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# note11-1x2 - HC is N PC HC is N PC We have shown HC is in N...

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HC is NPC HC is NPC We have shown HC is in NP . We show HC is NP -hard by showing 3SAT P HC. Let F = C 1 C 2 ∧ · · · ∧ C m be an instance of 3-SAT. It has m clauses C i ( 1 i m ) on n variables x 1 , . . . x n . Each C i contains exactly 3 literals. We need to construct a graph G = ( V , E ) so that F is satisfiable if and only if G has a HC. The construction of G from F can be done by a polynomial time algorithm. c Xin He (University at Buffalo) CSE 431/531 Algorithm Analysis and Design 2 / 27 HC is NPC di d i+1 Gi ai1 ai2 ai3 air ci1 ci2 ci3 cir bi1 bi2 bi3 bir di d i+1 Gi ai1 ai2 ai3 air ci1 ci2 ci3 cir bi1 bi2 bi3 bir di d i+1 Gi ai1 ai2 ai3 air ci1 ci2 ci3 cir bi1 bi2 bi3 bir (a) Geheral view of G (b) The component Gi (c) one possible path (d) Another possible path. d1 d2 d3 dn d n+1 G1 G2 Gn c Xin He (University at Buffalo) CSE 431/531 Algorithm Analysis and Design 3 / 27

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HC is NPC G consists of a series blocks G 1 , . . . G n (Fig (a)). Each G i corresponds a variable . G i is shown in Fig b, where r = 4 m . G also has other vertices and edges (to be introduced later.) There are exactly two possible paths from d i to d i + 1 which passes through all vertices in G i . One path: use the edge ( d i , a i , 1 ) (Fig (c)) . (Note that in this case, the path must pass through the edge ( a i , 4 j - 2 , a i , 4 j - 1 ) for all j = 1 , 2 , . . . .) Another path: use the edge ( d i , c i , 1 ) (Fig (d)) . (Note that in this case, the path must pass through the edge ( c i , 4 j - 2 , c i , 4 j - 1 ) for all j = 1 , 2 , . . . .) Once the first edge is chosen, the entire path is uniquely determined. c Xin He (University at Buffalo) CSE 431/531 Algorithm Analysis and Design 4 / 27 HC is NPC So there are 2 n Hamiltonian paths going through G , corresponding to 2 n possible truth assignments to the variables x i , . . . c n . If a path enters G i by ( d i , a i , 1 ) then x i is assigned 1. If a path enters G i by ( d i , c i , 1 ) then x i is assigned 0. We next describe other vertices and edges in G . G has m other vertices c i , c 2 , . . . , c m . where c j corresponds to the clause C j in F . If the clause C j contains the variable x i , we add two edges from c j to a i , 4 j - 2 and a i , 4 j - 1 . If the clause C j contains ¯ x i , we add two edges from c j to c i , 4 j - 2 and c i , 4 j - 1 . Since C j contains exactly 3 literals, the vertex c j has degree 6 in G . This completes the description of G . c Xin He (University at Buffalo) CSE 431/531 Algorithm Analysis and Design 5 / 27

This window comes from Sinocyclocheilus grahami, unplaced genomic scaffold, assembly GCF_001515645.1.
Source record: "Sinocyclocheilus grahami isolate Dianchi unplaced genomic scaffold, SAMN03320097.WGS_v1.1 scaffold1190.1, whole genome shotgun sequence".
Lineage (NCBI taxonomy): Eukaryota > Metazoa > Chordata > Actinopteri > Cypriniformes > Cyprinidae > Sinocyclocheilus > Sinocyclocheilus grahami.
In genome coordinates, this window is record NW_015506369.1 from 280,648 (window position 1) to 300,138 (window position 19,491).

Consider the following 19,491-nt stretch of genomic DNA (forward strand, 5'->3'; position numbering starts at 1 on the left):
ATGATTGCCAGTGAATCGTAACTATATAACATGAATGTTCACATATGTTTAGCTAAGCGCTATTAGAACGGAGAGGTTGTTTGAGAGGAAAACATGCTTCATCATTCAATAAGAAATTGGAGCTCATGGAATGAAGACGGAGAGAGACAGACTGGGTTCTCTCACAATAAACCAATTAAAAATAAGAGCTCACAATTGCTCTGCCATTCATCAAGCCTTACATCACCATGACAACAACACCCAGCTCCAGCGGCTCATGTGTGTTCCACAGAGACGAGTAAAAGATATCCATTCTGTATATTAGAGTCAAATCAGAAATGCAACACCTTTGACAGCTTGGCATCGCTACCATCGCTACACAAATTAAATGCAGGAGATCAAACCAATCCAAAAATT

HC is NPC Example F = ( x 1 ¯ x 2 x 3 ) x 1 x 2 ¯ x 4 ) n = 4 , m = 2 , r = 2 m = 8 . The graph G corresponding to F is shown below. d1 d2 d3 d4 d5 c1 c2 G1 G2 G3 G4 c Xin He (University at Buffalo) CSE 431/531 Algorithm Analysis and Design 6 / 27 HC is NPC Observation If G has a HC C , then for each vertex c j , it must be included in C this way: C enters G i through d i . travels in G i , reach a vertex a i , 4 j - 2 (or c i , 4 j - 2 ). travels to c j , then returns to a i , 4 j - 1 (or c i , 4 j - 1 ).

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note11-1x2 - HC is N PC HC is N PC We have shown HC is in N...

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